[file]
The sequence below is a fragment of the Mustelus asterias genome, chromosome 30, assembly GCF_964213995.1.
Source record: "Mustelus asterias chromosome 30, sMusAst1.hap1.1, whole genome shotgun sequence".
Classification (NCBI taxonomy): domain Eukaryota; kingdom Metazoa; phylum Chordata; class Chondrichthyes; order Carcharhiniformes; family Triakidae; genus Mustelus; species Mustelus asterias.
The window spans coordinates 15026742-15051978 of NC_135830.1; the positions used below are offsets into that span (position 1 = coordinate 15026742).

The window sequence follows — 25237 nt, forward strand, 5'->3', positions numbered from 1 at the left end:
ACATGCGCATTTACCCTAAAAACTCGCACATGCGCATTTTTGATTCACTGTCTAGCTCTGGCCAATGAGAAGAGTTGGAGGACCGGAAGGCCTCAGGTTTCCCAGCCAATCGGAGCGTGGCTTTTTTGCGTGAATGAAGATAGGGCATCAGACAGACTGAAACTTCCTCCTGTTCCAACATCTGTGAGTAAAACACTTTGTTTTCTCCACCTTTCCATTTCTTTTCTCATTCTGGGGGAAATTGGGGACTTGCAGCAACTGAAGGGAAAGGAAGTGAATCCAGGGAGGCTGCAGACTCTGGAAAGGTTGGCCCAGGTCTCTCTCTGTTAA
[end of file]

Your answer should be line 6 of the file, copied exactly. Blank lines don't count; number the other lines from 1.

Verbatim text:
ACATGCGCATTTACCCTAAAAACTCGCACATGCGCATTTTTGATTCACTGTCTAGCTCTGGCCAATGAGAAGAGTTGGAGGACCGGAAGGCCTCAGGTTTCCCAGCCAATCGGAGCGTGGCTTTTTTGCGTGAATGAAGATAGGGCATCAGACAGACTGAAACTTCCTCCTGTTCCAACATCTGTGAGTAAAACACTTTGTTTTCTCCACCTTTCCATTTCTTTTCTCATTCTGGGGGAAATTGGGGACTTGCAGCAACTGAAGGGAAAGGAAGTGAATCCAGGGAGGCTGCAGACTCTGGAAAGGTTGGCCCAGGTCTCTCTCTGTTAA